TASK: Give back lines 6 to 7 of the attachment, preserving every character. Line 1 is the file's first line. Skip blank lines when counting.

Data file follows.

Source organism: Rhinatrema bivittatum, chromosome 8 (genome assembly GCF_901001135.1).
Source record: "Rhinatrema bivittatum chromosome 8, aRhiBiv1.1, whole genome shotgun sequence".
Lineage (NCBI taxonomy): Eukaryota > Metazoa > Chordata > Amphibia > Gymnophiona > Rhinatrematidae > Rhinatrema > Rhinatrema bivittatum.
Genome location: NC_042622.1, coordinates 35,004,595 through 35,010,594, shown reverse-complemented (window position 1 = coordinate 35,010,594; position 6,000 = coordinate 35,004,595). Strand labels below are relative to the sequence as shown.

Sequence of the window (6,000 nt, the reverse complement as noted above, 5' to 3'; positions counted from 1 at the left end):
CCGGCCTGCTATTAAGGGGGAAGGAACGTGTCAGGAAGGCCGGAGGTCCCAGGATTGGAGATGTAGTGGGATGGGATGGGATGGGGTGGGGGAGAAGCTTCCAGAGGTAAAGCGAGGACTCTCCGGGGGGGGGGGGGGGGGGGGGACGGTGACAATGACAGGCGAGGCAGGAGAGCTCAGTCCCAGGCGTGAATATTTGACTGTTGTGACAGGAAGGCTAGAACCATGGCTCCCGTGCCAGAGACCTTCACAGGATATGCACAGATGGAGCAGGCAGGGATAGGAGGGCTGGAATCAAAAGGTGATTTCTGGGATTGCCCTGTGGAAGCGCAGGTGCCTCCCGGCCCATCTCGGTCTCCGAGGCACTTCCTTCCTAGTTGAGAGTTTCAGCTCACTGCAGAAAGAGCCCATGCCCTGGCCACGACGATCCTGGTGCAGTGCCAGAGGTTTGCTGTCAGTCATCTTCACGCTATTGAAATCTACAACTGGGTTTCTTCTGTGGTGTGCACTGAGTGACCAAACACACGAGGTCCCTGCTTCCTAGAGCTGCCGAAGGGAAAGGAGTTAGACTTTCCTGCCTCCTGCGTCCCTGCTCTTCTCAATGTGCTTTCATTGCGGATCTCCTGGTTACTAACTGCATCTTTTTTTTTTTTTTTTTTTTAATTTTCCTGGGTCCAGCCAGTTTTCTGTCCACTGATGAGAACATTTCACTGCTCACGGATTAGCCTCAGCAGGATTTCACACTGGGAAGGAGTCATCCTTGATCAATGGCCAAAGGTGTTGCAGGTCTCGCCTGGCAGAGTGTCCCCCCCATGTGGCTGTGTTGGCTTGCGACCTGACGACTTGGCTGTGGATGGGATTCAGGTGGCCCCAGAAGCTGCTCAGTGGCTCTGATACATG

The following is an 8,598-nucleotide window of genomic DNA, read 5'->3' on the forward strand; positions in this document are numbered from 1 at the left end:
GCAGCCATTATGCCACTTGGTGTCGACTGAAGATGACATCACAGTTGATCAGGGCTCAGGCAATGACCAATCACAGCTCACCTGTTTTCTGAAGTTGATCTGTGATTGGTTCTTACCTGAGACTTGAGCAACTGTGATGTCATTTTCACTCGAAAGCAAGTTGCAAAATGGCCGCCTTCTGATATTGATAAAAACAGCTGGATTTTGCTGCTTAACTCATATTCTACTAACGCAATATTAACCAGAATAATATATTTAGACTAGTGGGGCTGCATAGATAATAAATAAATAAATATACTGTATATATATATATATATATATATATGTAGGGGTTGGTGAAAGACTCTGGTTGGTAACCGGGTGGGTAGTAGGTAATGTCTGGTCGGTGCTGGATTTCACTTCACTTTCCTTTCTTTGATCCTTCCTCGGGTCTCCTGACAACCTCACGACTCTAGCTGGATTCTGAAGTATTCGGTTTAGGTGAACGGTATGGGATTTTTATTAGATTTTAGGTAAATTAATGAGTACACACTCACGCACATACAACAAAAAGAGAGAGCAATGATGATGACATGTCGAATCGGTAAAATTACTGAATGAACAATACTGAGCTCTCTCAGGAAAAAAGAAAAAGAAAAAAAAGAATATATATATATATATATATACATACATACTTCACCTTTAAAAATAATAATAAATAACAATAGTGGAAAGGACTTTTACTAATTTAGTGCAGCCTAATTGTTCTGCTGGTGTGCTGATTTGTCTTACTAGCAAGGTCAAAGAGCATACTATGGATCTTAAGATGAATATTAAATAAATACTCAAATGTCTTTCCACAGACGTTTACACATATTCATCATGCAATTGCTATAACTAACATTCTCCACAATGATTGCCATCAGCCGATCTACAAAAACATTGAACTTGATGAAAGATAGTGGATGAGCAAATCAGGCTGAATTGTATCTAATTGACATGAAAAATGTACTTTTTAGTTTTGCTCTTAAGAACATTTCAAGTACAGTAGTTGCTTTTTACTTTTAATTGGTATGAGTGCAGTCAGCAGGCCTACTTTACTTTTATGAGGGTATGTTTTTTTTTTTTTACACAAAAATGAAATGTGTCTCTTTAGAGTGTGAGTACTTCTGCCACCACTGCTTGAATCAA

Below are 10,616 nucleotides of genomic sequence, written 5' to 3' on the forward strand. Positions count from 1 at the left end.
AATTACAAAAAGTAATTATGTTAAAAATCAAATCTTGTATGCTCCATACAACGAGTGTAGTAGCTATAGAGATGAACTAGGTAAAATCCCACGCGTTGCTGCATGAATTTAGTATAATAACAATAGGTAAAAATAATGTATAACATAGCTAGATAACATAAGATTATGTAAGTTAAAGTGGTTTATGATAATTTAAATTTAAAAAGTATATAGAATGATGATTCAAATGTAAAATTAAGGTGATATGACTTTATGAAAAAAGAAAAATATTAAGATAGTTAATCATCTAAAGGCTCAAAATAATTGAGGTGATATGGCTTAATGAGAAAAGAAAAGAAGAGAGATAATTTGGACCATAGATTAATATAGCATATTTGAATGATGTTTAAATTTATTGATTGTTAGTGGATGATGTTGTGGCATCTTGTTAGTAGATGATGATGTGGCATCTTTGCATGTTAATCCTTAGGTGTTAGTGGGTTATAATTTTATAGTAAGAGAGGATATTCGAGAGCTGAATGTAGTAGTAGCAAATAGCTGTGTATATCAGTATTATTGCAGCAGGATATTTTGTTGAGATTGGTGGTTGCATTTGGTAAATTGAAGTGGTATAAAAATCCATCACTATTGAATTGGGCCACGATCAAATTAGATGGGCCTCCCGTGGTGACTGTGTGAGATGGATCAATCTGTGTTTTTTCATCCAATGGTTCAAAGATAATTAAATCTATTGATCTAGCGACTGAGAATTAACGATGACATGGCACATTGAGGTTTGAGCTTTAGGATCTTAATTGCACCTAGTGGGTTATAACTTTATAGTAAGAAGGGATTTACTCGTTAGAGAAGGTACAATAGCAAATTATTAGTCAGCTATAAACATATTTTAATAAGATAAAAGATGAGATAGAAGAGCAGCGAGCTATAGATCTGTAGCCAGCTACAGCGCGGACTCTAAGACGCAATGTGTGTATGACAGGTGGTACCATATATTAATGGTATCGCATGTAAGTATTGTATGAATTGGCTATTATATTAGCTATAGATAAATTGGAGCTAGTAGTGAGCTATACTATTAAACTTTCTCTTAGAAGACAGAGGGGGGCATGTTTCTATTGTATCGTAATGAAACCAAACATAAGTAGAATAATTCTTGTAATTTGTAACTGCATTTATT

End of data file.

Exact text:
CCGGCCTGCTATTAAGGGGGAAGGAACGTGTCAGGAAGGCCGGAGGTCCCAGGATTGGAGATGTAGTGGGATGGGATGGGATGGGGTGGGGGAGAAGCTTCCAGAGGTAAAGCGAGGACTCTCCGGGGGGGGGGGGGGGGGGGGGACGGTGACAATGACAGGCGAGGCAGGAGAGCTCAGTCCCAGGCGTGAATATTTGACTGTTGTGACAGGAAGGCTAGAACCATGGCTCCCGTGCCAGAGACCTTCACAGGATATGCACAGATGGAGCAGGCAGGGATAGGAGGGCTGGAATCAAAAGGTGATTTCTGGGATTGCCCTGTGGAAGCGCAGGTGCCTCCCGGCCCATCTCGGTCTCCGAGGCACTTCCTTCCTAGTTGAGAGTTTCAGCTCACTGCAGAAAGAGCCCATGCCCTGGCCACGACGATCCTGGTGCAGTGCCAGAGGTTTGCTGTCAGTCATCTTCACGCTATTGAAATCTACAACTGGGTTTCTTCTGTGGTGTGCACTGAGTGACCAAACACACGAGGTCCCTGCTTCCTAGAGCTGCCGAAGGGAAAGGAGTTAGACTTTCCTGCCTCCTGCGTCCCTGCTCTTCTCAATGTGCTTTCATTGCGGATCTCCTGGTTACTAACTGCATCTTTTTTTTTTTTTTTTTTTTAATTTTCCTGGGTCCAGCCAGTTTTCTGTCCACTGATGAGAACATTTCACTGCTCACGGATTAGCCTCAGCAGGATTTCACACTGGGAAGGAGTCATCCTTGATCAATGGCCAAAGGTGTTGCAGGTCTCGCCTGGCAGAGTGTCCCCCCCATGTGGCTGTGTTGGCTTGCGACCTGACGACTTGGCTGTGGATGGGATTCAGGTGGCCCCAGAAGCTGCTCAGTGGCTCTGATACATG

The following is an 8,598-nucleotide window of genomic DNA, read 5'->3' on the forward strand; positions in this document are numbered from 1 at the left end: